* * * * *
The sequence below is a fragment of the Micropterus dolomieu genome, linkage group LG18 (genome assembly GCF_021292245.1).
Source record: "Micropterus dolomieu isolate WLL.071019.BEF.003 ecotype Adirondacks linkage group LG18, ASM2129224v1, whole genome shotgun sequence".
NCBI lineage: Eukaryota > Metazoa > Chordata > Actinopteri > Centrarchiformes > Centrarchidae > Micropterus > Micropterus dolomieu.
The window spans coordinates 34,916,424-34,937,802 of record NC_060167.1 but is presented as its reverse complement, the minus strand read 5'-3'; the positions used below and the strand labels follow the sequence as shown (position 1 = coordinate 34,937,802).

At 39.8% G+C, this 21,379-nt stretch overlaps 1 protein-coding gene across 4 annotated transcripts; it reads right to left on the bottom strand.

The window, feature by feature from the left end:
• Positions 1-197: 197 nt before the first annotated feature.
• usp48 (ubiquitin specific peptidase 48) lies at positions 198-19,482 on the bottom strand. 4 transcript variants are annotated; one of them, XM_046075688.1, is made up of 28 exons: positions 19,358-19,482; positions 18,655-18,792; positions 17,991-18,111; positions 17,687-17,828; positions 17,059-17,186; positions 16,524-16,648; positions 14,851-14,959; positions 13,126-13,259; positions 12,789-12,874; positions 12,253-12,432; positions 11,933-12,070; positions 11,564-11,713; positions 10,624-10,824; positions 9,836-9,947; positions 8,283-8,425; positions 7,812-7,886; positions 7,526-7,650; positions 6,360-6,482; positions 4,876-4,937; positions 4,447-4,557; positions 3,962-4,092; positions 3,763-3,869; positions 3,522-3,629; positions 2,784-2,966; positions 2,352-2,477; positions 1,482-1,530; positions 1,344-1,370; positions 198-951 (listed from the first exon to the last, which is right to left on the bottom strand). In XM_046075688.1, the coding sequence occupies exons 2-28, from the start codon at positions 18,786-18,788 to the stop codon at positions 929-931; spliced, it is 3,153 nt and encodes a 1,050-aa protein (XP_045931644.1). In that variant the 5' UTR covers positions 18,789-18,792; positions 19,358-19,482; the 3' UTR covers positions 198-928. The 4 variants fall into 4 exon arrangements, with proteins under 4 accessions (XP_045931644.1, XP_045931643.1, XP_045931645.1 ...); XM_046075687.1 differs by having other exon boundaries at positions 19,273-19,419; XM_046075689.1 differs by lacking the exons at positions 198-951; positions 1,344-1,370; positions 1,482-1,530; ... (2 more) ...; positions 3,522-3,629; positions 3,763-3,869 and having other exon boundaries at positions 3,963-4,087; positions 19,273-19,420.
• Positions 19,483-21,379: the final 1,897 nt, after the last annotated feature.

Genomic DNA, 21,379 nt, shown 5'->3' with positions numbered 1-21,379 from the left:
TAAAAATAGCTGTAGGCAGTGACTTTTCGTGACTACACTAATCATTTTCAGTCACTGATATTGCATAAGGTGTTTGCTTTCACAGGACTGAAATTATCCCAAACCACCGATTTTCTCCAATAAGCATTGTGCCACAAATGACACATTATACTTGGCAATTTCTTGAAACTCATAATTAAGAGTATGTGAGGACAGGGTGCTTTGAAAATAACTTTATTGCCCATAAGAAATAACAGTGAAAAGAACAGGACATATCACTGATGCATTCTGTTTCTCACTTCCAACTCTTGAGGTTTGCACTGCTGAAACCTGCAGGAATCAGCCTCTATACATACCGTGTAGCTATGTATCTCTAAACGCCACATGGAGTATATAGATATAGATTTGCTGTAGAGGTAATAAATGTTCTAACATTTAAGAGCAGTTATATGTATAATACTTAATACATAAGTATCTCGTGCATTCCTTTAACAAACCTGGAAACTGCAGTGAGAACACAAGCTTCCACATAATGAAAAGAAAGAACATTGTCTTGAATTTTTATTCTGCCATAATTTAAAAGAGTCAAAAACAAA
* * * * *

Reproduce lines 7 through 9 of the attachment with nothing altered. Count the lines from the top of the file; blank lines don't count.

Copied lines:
• Positions 1-197: 197 nt before the first annotated feature.
• usp48 (ubiquitin specific peptidase 48) lies at positions 198-19,482 on the bottom strand. 4 transcript variants are annotated; one of them, XM_046075688.1, is made up of 28 exons: positions 19,358-19,482; positions 18,655-18,792; positions 17,991-18,111; positions 17,687-17,828; positions 17,059-17,186; positions 16,524-16,648; positions 14,851-14,959; positions 13,126-13,259; positions 12,789-12,874; positions 12,253-12,432; positions 11,933-12,070; positions 11,564-11,713; positions 10,624-10,824; positions 9,836-9,947; positions 8,283-8,425; positions 7,812-7,886; positions 7,526-7,650; positions 6,360-6,482; positions 4,876-4,937; positions 4,447-4,557; positions 3,962-4,092; positions 3,763-3,869; positions 3,522-3,629; positions 2,784-2,966; positions 2,352-2,477; positions 1,482-1,530; positions 1,344-1,370; positions 198-951 (listed from the first exon to the last, which is right to left on the bottom strand). In XM_046075688.1, the coding sequence occupies exons 2-28, from the start codon at positions 18,786-18,788 to the stop codon at positions 929-931; spliced, it is 3,153 nt and encodes a 1,050-aa protein (XP_045931644.1). In that variant the 5' UTR covers positions 18,789-18,792; positions 19,358-19,482; the 3' UTR covers positions 198-928. The 4 variants fall into 4 exon arrangements, with proteins under 4 accessions (XP_045931644.1, XP_045931643.1, XP_045931645.1 ...); XM_046075687.1 differs by having other exon boundaries at positions 19,273-19,419; XM_046075689.1 differs by lacking the exons at positions 198-951; positions 1,344-1,370; positions 1,482-1,530; ... (2 more) ...; positions 3,522-3,629; positions 3,763-3,869 and having other exon boundaries at positions 3,963-4,087; positions 19,273-19,420.
• Positions 19,483-21,379: the final 1,897 nt, after the last annotated feature.